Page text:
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A nurse practitioner’s Brief But Spectacular take on end-of-life care for children

Pediatric nurse practitioner Deborah Fisher spent her early career working in intensive care units. The experience convinced her that more needed to be done to improve end-of-life care for children. Now specializing in palliative care at Children’s National Hospital in Washington, D.C., Fisher shares her Brief But Spectacular take on an important subject that’s difficult to discuss.

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  • Judy Woodruff:

    Pediatric nurse practitioner Deborah Fisher spent the early part of her career working in intensive care units.

    That experience made her feel that more needed to be done to improve end-of-life care for children.

    Fisher now specializes in providing palliative care at Children's National Hospital in Washington, D.C.

    This is her Brief But Spectacular take on an important subject that can be hard to talk about.

  • Deborah Fisher:

    There are times that I'm asked what my career is. What do you do for a living? And I have to say that, sometimes, I don't tell them the whole story. I don't give them the specialization. I say, I'm a pediatric nurse practitioner.

    And then, whenever I have told them what my specialty is, even when I worked in oncology, people would say, oh, that must be so sad. And then conversation would stop, and they'd leave, because they didn't know what to ask, and they didn't want to hear it.

    This is really not about death. And that's what everyone seems to assume, that, oh, all children with cancer must be suffering and laying in the bed.

    They might have a bald head, but these children are really living their life, and they're trying to have the best life possible. And we help them to do that.

    I'm a pediatric nurse practitioner, and I have been one for over 21 years. Now I am in pediatric palliative care. I was interested in pediatrics back in nursing school. I really loved being with the kids, and I loved being able to care for them.

    To treat suffering was very important to me. I felt like that could be done better. I also felt like the conversations weren't always clear to these families, and they didn't understand what was happening and what their choices really were.

    Now, for palliative care, you are attending to not just the physical suffering, but you attend to the emotional, the psychological, the spiritual suffering.

    How do we provide that good quality of life for that person who doesn't know how much to be scared? And they don't know how much time they have, and they don't know if they can stay in the hospital, or come home, or if they're going to graduate from high school.

    There's so many unknowns with pediatrics. And you want to be able to provide them with choices and options.

    We know that we want to be able to support families and help children to live at the best and the fullest of their capacity for however long they're going to be with us. I felt like there was a need to improve end-of-life care and how to teach parents and to support them in having honest conversations with their children.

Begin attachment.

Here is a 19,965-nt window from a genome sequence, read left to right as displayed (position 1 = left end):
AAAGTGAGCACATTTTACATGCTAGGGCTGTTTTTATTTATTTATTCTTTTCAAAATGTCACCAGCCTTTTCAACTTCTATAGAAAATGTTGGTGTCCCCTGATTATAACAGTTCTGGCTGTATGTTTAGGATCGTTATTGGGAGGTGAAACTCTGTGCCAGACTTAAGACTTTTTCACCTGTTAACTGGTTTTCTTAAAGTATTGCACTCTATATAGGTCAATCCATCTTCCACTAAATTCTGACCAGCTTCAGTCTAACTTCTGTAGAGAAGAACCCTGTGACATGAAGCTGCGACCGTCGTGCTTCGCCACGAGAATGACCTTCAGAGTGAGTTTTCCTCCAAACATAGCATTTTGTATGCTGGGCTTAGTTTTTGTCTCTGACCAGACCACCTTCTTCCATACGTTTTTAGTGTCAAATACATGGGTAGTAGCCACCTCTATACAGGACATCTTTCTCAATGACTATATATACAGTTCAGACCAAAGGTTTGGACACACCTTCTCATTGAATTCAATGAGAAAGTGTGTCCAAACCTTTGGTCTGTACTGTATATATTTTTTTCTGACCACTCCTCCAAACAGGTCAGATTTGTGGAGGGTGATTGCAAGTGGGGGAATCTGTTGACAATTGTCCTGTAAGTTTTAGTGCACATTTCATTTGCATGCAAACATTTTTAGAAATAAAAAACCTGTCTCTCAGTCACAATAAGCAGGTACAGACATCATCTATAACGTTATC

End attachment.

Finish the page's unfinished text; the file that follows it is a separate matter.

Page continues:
So much a focus on life, and people don't realize, life continues up through the moment you die. And how you're going to handle that time is very important. When we think about children and being honest with them, we think about, how can I possibly talk them about death and dying? And people are afraid.

    There are fears that they're going to make the child sad or that they will tell the child something they don't want to know, when the fact is that these children already know.

    The 4-year-old that I keep thinking about is a child I took care of many years ago, and we did so many different things, so many different treatments for this child. He kept relapsing, and he was not going to survive. And his mother was having a really hard time with that. And she didn't know what to say to him, and was really finding it difficult for her to even be in the room, because, looking at him, she felt like she was crying.

    And she was afraid she was upsetting him with the crying. And a lot of us, we knew that he was not going to be there long, that he maybe was going to live a couple more days.

    We said, we're really enjoying seeing you, and it's been really fun, and thank you for letting me be your friend and to take care of you all this time. And he would look at us and say: "You know I'm going away on a trip, right? You know I'm going away on a trip?"

    And so he knew he was going somewhere. And he was not scared. And that was the best thing to be able to share with that mom, was to say, he's been telling us this. This is what he's saying, so he knows. He knows what's happening. And he's not scared. He's saying goodbye to us. He's not scared.

    I have witnessed so many beautiful things that I feel like it was such an honor and a privilege to be there with these children in their last moments, and to see them with peace on their face.

    It's not sad to me. We don't have a cure for death and dying and terminal illness. And, in the meantime, we need to be able to do our best there too.And so that's what we're doing in palliative care. It's really about life.

    My name is Deb Fisher, and this was my Brief But Spectacular take on providing palliative care for children.

  • Judy Woodruff:

    And it is such an extraordinary gift.

    And you can find all of our Brief But Spectacular segments online at PBS.org/NewsHour/Brief.

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